Yom Ki-Purim

So this is the drashah that came out of my mouth Friday night at services (I usually have no clue what it’s going to be till right before I’m saying it):

There’s a place (Talmud? Midrash?) where the rabbis ask, “What is Yom Kippur?” Only they use the other version of its name, “Yom haKippurim.” (“Day of the Atonements,” instead of “Day of Atonement.”) So they ask, “What is Yom haKippurim?” And they answer: “Yom ki-Purim, a day like Purim.”

On the face of it this seems absurd. What does the holiest, hardest, most solemn and important day of the Jewish year have to dow ith the silliest, most topsy-turvy, most lighthearted day of the Jewish year? How can you call Yom Kippur Yom ki-Purim?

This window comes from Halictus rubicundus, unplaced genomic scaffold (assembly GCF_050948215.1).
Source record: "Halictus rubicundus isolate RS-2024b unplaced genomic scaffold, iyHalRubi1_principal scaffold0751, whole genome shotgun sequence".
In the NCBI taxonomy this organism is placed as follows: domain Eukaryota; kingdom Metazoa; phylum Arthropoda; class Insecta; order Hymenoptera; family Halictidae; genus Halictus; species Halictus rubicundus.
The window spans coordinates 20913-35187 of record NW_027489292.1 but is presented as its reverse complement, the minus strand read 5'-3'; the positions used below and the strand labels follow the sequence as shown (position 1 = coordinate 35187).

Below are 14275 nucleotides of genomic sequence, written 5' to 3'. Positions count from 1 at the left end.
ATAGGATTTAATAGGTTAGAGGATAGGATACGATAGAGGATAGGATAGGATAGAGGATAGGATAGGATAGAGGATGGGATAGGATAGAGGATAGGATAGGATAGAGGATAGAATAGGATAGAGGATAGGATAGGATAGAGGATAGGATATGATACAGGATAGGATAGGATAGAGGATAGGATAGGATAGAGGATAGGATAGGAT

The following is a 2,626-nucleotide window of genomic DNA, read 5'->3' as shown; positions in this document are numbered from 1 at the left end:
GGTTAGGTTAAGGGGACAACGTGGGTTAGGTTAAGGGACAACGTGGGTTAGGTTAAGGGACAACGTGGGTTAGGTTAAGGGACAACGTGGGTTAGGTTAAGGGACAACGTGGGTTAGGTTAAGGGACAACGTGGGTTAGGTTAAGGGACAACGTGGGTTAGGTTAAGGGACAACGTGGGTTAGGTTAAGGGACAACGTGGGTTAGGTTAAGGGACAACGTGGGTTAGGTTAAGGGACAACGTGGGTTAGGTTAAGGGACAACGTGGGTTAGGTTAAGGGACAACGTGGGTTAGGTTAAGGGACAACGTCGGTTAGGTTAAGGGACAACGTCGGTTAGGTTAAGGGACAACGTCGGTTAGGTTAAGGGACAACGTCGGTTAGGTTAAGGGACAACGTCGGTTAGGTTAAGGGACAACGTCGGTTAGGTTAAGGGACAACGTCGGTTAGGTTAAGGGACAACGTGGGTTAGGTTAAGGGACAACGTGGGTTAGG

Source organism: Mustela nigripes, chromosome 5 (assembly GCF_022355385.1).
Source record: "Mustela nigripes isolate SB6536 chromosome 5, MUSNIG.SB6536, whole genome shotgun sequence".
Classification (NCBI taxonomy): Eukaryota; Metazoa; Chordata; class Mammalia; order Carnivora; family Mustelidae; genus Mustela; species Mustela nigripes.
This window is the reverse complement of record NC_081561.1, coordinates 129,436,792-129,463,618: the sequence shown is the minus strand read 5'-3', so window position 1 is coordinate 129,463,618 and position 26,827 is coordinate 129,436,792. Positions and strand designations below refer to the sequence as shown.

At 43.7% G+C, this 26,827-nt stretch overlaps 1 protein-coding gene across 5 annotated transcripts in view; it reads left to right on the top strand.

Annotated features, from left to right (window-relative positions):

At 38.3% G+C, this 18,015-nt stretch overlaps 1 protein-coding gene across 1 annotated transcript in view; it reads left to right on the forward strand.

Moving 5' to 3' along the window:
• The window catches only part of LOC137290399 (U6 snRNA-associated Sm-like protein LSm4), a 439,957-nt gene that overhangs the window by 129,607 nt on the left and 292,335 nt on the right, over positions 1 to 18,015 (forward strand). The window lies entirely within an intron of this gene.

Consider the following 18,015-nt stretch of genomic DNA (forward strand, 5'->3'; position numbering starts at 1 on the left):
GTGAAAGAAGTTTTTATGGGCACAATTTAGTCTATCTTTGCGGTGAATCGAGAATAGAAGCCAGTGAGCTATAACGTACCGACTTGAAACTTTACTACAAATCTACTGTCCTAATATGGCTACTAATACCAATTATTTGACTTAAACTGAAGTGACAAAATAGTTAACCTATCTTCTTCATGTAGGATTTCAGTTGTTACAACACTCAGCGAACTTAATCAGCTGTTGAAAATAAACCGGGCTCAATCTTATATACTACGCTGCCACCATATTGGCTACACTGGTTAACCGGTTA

The essence of YK is not the fasting, or the great music, or the vidui, nor the shofar at the end. The essence is relationship repair: with others, with God as necessary, and with ourselves. And the same sense of humor that loves Purim is a necessary part of mending relationships. Being able to act goofy, to laugh at yourself, keeps you humble. Again, a good tool in one’s relationship maintenance and repair toolkit.

And finally, Purim is a day for things being topsy-turvy. Perhaps that’s a pointer to the need to look at things from a new perspective — again, an important part of relationship repair and maintenance.